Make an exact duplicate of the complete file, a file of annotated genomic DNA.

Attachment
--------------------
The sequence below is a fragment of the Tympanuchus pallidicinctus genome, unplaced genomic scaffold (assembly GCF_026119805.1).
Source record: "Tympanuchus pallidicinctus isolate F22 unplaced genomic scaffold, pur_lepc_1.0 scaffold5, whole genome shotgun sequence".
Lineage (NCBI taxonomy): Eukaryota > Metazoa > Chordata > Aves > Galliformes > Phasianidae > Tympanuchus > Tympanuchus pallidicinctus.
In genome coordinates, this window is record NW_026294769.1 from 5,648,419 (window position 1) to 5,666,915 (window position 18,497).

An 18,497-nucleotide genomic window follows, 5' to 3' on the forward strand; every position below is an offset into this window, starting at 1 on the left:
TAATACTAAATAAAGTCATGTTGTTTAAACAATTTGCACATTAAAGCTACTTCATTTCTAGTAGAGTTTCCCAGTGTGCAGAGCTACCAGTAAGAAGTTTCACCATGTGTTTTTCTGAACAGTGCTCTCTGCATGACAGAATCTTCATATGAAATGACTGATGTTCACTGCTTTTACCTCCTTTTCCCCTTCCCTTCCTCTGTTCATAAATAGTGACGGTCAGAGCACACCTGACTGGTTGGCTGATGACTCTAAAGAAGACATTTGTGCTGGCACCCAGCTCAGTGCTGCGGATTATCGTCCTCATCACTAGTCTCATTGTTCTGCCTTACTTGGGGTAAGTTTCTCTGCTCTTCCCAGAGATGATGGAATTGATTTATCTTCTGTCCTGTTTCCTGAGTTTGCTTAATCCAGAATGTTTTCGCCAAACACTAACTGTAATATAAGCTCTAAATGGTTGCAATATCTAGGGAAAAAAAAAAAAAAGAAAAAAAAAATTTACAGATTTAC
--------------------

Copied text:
The sequence below is a fragment of the Tympanuchus pallidicinctus genome, unplaced genomic scaffold (assembly GCF_026119805.1).
Source record: "Tympanuchus pallidicinctus isolate F22 unplaced genomic scaffold, pur_lepc_1.0 scaffold5, whole genome shotgun sequence".
Lineage (NCBI taxonomy): Eukaryota > Metazoa > Chordata > Aves > Galliformes > Phasianidae > Tympanuchus > Tympanuchus pallidicinctus.
In genome coordinates, this window is record NW_026294769.1 from 5,648,419 (window position 1) to 5,666,915 (window position 18,497).

An 18,497-nucleotide genomic window follows, 5' to 3' on the forward strand; every position below is an offset into this window, starting at 1 on the left:
TAATACTAAATAAAGTCATGTTGTTTAAACAATTTGCACATTAAAGCTACTTCATTTCTAGTAGAGTTTCCCAGTGTGCAGAGCTACCAGTAAGAAGTTTCACCATGTGTTTTTCTGAACAGTGCTCTCTGCATGACAGAATCTTCATATGAAATGACTGATGTTCACTGCTTTTACCTCCTTTTCCCCTTCCCTTCCTCTGTTCATAAATAGTGACGGTCAGAGCACACCTGACTGGTTGGCTGATGACTCTAAAGAAGACATTTGTGCTGGCACCCAGCTCAGTGCTGCGGATTATCGTCCTCATCACTAGTCTCATTGTTCTGCCTTACTTGGGGTAAGTTTCTCTGCTCTTCCCAGAGATGATGGAATTGATTTATCTTCTGTCCTGTTTCCTGAGTTTGCTTAATCCAGAATGTTTTCGCCAAACACTAACTGTAATATAAGCTCTAAATGGTTGCAATATCTAGGGAAAAAAAAAAAAAAGAAAAAAAAAATTTACAGATTTAC